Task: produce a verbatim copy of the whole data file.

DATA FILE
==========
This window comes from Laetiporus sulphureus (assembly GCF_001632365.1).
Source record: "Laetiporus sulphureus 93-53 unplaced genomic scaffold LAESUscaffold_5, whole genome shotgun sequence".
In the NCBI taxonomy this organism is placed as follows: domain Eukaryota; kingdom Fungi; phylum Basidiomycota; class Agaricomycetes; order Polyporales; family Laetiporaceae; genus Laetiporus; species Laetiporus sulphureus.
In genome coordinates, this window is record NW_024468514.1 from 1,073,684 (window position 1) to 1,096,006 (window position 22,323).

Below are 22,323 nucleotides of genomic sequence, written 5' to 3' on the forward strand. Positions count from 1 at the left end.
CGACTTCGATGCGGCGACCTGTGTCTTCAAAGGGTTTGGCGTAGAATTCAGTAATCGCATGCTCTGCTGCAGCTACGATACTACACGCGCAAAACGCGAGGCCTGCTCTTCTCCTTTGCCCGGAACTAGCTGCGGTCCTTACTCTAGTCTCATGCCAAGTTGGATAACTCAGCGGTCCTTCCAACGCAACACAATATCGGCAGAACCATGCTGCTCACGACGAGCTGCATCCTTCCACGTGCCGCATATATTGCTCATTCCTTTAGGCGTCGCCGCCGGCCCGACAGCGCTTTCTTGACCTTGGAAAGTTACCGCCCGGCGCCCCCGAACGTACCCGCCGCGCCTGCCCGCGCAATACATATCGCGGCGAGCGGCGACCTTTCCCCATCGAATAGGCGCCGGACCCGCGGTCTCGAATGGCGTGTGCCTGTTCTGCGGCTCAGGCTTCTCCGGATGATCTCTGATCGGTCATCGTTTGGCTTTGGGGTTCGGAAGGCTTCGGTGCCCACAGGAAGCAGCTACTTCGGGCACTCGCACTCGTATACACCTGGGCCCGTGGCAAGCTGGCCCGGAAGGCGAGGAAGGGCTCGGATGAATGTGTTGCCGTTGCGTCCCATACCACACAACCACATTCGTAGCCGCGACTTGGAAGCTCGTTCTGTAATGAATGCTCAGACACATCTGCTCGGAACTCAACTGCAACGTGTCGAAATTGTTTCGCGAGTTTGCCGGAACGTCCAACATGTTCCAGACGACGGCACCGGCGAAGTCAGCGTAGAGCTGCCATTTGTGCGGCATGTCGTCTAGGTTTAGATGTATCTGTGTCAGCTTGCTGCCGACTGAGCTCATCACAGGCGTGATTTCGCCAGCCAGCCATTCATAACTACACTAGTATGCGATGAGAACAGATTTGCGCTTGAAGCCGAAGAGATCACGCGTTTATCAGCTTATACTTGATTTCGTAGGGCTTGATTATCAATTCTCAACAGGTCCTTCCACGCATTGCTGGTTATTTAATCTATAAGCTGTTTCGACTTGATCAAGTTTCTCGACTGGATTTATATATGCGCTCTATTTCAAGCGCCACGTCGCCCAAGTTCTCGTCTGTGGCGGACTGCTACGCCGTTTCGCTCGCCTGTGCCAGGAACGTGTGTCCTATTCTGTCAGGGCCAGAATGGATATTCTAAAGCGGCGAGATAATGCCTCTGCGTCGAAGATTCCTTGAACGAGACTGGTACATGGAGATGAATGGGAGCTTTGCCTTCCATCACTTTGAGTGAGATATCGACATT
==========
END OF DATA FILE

This window comes from Laetiporus sulphureus (assembly GCF_001632365.1).
Source record: "Laetiporus sulphureus 93-53 unplaced genomic scaffold LAESUscaffold_5, whole genome shotgun sequence".
In the NCBI taxonomy this organism is placed as follows: domain Eukaryota; kingdom Fungi; phylum Basidiomycota; class Agaricomycetes; order Polyporales; family Laetiporaceae; genus Laetiporus; species Laetiporus sulphureus.
In genome coordinates, this window is record NW_024468514.1 from 1,073,684 (window position 1) to 1,096,006 (window position 22,323).

Below are 22,323 nucleotides of genomic sequence, written 5' to 3' on the forward strand. Positions count from 1 at the left end.
CGACTTCGATGCGGCGACCTGTGTCTTCAAAGGGTTTGGCGTAGAATTCAGTAATCGCATGCTCTGCTGCAGCTACGATACTACACGCGCAAAACGCGAGGCCTGCTCTTCTCCTTTGCCCGGAACTAGCTGCGGTCCTTACTCTAGTCTCATGCCAAGTTGGATAACTCAGCGGTCCTTCCAACGCAACACAATATCGGCAGAACCATGCTGCTCACGACGAGCTGCATCCTTCCACGTGCCGCATATATTGCTCATTCCTTTAGGCGTCGCCGCCGGCCCGACAGCGCTTTCTTGACCTTGGAAAGTTACCGCCCGGCGCCCCCGAACGTACCCGCCGCGCCTGCCCGCGCAATACATATCGCGGCGAGCGGCGACCTTTCCCCATCGAATAGGCGCCGGACCCGCGGTCTCGAATGGCGTGTGCCTGTTCTGCGGCTCAGGCTTCTCCGGATGATCTCTGATCGGTCATCGTTTGGCTTTGGGGTTCGGAAGGCTTCGGTGCCCACAGGAAGCAGCTACTTCGGGCACTCGCACTCGTATACACCTGGGCCCGTGGCAAGCTGGCCCGGAAGGCGAGGAAGGGCTCGGATGAATGTGTTGCCGTTGCGTCCCATACCACACAACCACATTCGTAGCCGCGACTTGGAAGCTCGTTCTGTAATGAATGCTCAGACACATCTGCTCGGAACTCAACTGCAACGTGTCGAAATTGTTTCGCGAGTTTGCCGGAACGTCCAACATGTTCCAGACGACGGCACCGGCGAAGTCAGCGTAGAGCTGCCATTTGTGCGGCATGTCGTCTAGGTTTAGATGTATCTGTGTCAGCTTGCTGCCGACTGAGCTCATCACAGGCGTGATTTCGCCAGCCAGCCATTCATAACTACACTAGTATGCGATGAGAACAGATTTGCGCTTGAAGCCGAAGAGATCACGCGTTTATCAGCTTATACTTGATTTCGTAGGGCTTGATTATCAATTCTCAACAGGTCCTTCCACGCATTGCTGGTTATTTAATCTATAAGCTGTTTCGACTTGATCAAGTTTCTCGACTGGATTTATATATGCGCTCTATTTCAAGCGCCACGTCGCCCAAGTTCTCGTCTGTGGCGGACTGCTACGCCGTTTCGCTCGCCTGTGCCAGGAACGTGTGTCCTATTCTGTCAGGGCCAGAATGGATATTCTAAAGCGGCGAGATAATGCCTCTGCGTCGAAGATTCCTTGAACGAGACTGGTACATGGAGATGAATGGGAGCTTTGCCTTCCATCACTTTGAGTGAGATATCGACATT